* Posts by deadcow

30 posts • joined 21 Jul 2015

You had one job... Just two lines of code, and now the customer's Inventory Master File has bitten the biscuit


When DB stands for "Damn and Blast"

I worked for a company who had a similar tale where we ran a competition for a client. The Developer who wrote the competition accidentally forgot to remove a line of test code when the site was deployed live. The result was that at the end of the competition there were some 50,000-odd entries - all with the exact same name and email address. The test code had basically copied the first line of the DB into every entry when a submission was received.

Now - under normal circumstances, you could have covered this issue up because you could have just said - OK then, that first guy/gal wins the prize.

Problem was - there were 5 prizes...

I believe they extended the competition deadline by a couple of days, so if you entered after the deadline, you stood a much better chance of winning.

What evil lurks within the data centre, and why is it DDoS-ing the ever-loving pants off us?


ISP DDOSes self.

I used to work for a major ISP. We had development teams working across several different departments. One morning I came into work, booted up my VM and noticed it was super chuggy, eventually hanging completely. I had a poke around going on, to find out the site was making thousands of requests to the server - specifically requesting a timestamp. "That's odd", I thought and sent out a call asking if anybody knew what this timestamp request was to see if I could find out what was happening.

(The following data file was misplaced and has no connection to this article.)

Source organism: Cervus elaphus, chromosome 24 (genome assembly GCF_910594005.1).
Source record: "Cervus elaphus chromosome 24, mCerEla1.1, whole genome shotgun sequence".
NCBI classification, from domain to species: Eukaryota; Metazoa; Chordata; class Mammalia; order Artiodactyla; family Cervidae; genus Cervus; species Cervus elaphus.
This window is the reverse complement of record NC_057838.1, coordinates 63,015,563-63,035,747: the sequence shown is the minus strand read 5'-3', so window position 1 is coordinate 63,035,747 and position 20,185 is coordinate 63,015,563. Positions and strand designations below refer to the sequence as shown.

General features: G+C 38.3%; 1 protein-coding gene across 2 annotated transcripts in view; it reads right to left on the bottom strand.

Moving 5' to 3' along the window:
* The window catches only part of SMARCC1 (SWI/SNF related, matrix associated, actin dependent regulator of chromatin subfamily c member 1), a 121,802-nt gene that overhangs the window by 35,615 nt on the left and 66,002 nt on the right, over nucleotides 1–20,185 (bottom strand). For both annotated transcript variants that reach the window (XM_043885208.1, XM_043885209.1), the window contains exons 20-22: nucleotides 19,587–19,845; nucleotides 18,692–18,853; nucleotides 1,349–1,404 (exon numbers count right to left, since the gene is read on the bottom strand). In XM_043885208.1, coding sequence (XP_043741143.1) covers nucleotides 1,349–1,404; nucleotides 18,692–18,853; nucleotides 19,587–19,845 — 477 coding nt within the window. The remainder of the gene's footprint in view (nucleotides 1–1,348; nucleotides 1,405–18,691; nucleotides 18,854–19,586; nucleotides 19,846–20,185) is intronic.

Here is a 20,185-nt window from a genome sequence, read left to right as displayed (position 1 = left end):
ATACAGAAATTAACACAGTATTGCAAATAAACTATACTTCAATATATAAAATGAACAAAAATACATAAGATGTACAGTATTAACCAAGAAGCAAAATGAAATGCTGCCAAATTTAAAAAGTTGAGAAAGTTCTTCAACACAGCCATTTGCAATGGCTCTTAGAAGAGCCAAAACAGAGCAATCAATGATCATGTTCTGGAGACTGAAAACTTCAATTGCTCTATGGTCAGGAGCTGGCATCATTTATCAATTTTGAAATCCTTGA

It turns out the marketing department, in an effort to create the most granular tracking I have ever seen in my life, had decided that they wanted to know exactly what time users were clicking on interactive elements on the website. Note this was any element on every page of the site: links, accordions, show/hide buttons, popups, everything. Now - they had also decided that they required this with such extreme precision that they didn't want to rely on the user's own system time - they wanted it synchronized with the server's timestamp. So they set up a script that pinged the server for its current timestamp every single time a user clicked on anything. I watched with growing horror as I started to repeatedly open and close an accordion on the homepage, every single click resulting in a server call.

I enjoyed raising that P1 to a red-faced development team. We also had a long chat with the marketing department about DDOS-ing our own website in order to collect completely useless user data.

Boolean bafflement at British Airways' Executive Club: Sneaky little Avioses - Wicked, Tricksy, False!


Beware the false Avios!

Follow only the one true Avios!

Barmy ban on businesses, Brits based in Blighty bearing or buying .eu domains is back: Cut-off date is Jan 1, 2021


Wow. And your vote is worth the same as mine.

Far-right leader walks free from court after conviction for refusing to hand his phone passcode over to police